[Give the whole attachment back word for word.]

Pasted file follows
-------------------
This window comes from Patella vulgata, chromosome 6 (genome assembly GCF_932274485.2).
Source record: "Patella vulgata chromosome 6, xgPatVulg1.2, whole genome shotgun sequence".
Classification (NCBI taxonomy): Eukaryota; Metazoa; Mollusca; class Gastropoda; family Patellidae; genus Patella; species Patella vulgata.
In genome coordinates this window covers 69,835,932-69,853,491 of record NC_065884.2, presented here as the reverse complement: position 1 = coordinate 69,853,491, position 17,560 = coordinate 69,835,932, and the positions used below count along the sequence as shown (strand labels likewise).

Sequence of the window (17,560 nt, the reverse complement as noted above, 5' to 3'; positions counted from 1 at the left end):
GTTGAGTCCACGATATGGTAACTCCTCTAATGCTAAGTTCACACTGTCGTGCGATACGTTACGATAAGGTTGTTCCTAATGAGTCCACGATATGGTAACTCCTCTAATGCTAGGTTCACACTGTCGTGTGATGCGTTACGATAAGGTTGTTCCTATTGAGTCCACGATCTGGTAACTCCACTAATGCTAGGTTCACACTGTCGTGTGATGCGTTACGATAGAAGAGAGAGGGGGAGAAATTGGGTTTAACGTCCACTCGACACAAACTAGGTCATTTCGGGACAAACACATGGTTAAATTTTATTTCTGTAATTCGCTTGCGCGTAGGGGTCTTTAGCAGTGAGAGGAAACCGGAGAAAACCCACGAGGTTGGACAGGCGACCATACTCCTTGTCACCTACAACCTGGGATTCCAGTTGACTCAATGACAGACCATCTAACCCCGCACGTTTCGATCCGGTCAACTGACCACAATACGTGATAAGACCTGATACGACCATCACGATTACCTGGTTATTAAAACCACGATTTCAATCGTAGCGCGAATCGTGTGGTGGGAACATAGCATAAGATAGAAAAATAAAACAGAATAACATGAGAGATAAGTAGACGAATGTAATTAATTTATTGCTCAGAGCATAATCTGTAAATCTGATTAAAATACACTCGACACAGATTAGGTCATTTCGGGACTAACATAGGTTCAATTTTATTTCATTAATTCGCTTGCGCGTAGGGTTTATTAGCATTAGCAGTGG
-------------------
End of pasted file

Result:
This window comes from Patella vulgata, chromosome 6 (genome assembly GCF_932274485.2).
Source record: "Patella vulgata chromosome 6, xgPatVulg1.2, whole genome shotgun sequence".
Classification (NCBI taxonomy): Eukaryota; Metazoa; Mollusca; class Gastropoda; family Patellidae; genus Patella; species Patella vulgata.
In genome coordinates this window covers 69,835,932-69,853,491 of record NC_065884.2, presented here as the reverse complement: position 1 = coordinate 69,853,491, position 17,560 = coordinate 69,835,932, and the positions used below count along the sequence as shown (strand labels likewise).

Sequence of the window (17,560 nt, the reverse complement as noted above, 5' to 3'; positions counted from 1 at the left end):
GTTGAGTCCACGATATGGTAACTCCTCTAATGCTAAGTTCACACTGTCGTGCGATACGTTACGATAAGGTTGTTCCTAATGAGTCCACGATATGGTAACTCCTCTAATGCTAGGTTCACACTGTCGTGTGATGCGTTACGATAAGGTTGTTCCTATTGAGTCCACGATCTGGTAACTCCACTAATGCTAGGTTCACACTGTCGTGTGATGCGTTACGATAGAAGAGAGAGGGGGAGAAATTGGGTTTAACGTCCACTCGACACAAACTAGGTCATTTCGGGACAAACACATGGTTAAATTTTATTTCTGTAATTCGCTTGCGCGTAGGGGTCTTTAGCAGTGAGAGGAAACCGGAGAAAACCCACGAGGTTGGACAGGCGACCATACTCCTTGTCACCTACAACCTGGGATTCCAGTTGACTCAATGACAGACCATCTAACCCCGCACGTTTCGATCCGGTCAACTGACCACAATACGTGATAAGACCTGATACGACCATCACGATTACCTGGTTATTAAAACCACGATTTCAATCGTAGCGCGAATCGTGTGGTGGGAACATAGCATAAGATAGAAAAATAAAACAGAATAACATGAGAGATAAGTAGACGAATGTAATTAATTTATTGCTCAGAGCATAATCTGTAAATCTGATTAAAATACACTCGACACAGATTAGGTCATTTCGGGACTAACATAGGTTCAATTTTATTTCATTAATTCGCTTGCGCGTAGGGTTTATTAGCATTAGCAGTGG